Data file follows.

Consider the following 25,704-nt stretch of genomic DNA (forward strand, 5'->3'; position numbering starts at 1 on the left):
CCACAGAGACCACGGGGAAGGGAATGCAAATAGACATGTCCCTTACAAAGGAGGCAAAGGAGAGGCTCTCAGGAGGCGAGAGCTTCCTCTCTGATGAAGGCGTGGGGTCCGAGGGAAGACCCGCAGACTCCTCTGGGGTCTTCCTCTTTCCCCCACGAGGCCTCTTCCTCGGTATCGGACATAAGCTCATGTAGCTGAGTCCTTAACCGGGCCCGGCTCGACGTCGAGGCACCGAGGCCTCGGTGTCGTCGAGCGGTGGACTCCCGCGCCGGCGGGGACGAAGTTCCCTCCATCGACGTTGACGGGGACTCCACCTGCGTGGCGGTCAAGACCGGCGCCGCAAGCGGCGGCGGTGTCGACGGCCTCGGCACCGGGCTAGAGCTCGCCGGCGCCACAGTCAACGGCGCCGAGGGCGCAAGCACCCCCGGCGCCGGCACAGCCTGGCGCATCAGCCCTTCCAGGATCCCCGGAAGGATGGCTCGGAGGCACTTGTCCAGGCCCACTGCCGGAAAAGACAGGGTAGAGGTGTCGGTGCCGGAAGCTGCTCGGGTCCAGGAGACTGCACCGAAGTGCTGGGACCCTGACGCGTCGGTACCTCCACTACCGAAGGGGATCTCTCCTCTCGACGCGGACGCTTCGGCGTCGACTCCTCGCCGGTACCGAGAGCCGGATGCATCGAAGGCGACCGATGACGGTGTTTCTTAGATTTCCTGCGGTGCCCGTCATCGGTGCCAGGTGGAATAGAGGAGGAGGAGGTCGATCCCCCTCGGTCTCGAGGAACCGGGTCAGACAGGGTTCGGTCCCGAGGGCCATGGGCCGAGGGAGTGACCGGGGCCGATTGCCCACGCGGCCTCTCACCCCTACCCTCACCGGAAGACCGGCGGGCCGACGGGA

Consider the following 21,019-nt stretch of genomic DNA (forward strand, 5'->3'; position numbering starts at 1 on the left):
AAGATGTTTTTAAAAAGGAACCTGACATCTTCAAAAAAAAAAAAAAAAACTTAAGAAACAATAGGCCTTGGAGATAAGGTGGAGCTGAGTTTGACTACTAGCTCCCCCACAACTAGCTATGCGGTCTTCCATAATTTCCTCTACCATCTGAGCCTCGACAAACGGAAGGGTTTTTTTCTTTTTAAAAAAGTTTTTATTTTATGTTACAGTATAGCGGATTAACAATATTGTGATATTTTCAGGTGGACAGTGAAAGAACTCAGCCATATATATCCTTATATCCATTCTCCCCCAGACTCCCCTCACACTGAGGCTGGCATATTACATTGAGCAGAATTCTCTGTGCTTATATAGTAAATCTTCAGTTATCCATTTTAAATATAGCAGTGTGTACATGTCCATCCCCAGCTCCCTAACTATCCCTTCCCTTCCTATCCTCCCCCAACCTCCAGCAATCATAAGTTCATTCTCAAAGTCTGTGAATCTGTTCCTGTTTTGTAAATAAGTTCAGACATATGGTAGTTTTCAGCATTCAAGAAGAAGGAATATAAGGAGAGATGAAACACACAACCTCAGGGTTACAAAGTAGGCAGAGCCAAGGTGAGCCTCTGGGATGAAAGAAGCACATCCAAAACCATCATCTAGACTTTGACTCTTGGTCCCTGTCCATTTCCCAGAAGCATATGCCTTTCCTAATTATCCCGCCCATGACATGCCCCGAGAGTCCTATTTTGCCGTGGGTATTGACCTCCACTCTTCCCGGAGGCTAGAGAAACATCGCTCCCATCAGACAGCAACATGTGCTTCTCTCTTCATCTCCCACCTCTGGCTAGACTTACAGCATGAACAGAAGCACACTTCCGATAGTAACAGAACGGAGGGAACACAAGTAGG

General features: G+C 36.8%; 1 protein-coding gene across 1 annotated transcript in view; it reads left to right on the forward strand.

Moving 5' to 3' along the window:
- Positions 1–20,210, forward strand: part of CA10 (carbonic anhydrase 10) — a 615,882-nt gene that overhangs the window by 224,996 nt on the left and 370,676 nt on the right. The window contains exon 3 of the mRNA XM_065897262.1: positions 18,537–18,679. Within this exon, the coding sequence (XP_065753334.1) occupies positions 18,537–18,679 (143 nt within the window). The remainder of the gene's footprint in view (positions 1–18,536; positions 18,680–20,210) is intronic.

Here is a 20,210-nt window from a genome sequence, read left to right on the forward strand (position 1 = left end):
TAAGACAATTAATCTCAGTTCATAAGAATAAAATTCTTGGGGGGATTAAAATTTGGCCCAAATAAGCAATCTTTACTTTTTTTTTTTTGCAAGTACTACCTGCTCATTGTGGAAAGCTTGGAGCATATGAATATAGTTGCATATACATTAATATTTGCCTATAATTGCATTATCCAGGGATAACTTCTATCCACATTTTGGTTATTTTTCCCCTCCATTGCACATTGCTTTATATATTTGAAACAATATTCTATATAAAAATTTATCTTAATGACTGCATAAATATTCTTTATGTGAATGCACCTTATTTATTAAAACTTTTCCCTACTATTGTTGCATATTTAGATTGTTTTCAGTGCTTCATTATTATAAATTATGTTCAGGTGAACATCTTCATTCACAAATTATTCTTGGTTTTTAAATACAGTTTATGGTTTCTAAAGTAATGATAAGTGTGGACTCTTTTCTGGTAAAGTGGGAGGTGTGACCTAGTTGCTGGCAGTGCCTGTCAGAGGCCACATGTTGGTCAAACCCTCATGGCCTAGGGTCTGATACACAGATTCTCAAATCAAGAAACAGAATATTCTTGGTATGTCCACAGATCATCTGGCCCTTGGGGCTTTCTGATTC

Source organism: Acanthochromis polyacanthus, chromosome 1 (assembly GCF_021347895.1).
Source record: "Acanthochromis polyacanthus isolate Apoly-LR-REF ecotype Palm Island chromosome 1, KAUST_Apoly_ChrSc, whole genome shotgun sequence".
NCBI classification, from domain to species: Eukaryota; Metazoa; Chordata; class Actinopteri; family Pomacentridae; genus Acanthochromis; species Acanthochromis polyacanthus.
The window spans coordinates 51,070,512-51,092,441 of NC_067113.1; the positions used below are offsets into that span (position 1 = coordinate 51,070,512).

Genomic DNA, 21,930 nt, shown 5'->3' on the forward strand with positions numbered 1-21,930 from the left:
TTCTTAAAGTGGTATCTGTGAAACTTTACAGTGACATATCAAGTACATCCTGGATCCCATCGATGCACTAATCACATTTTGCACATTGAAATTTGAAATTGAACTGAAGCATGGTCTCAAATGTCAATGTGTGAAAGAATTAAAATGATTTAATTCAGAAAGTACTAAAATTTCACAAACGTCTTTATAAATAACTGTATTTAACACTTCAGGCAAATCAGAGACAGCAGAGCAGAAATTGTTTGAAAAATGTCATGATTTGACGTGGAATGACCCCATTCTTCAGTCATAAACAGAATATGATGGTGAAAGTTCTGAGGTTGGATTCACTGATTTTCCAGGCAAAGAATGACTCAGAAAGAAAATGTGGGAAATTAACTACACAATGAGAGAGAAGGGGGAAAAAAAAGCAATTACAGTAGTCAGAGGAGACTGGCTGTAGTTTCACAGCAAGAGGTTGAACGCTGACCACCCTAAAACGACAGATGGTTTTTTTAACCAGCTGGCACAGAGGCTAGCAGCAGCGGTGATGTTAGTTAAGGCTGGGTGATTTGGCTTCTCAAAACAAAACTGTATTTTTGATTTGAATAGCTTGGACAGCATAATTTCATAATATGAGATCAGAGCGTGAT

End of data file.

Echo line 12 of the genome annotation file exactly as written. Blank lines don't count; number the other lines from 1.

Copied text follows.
NCBI classification, from domain to species: Eukaryota; Metazoa; Chordata; class Actinopteri; family Pomacentridae; genus Acanthochromis; species Acanthochromis polyacanthus.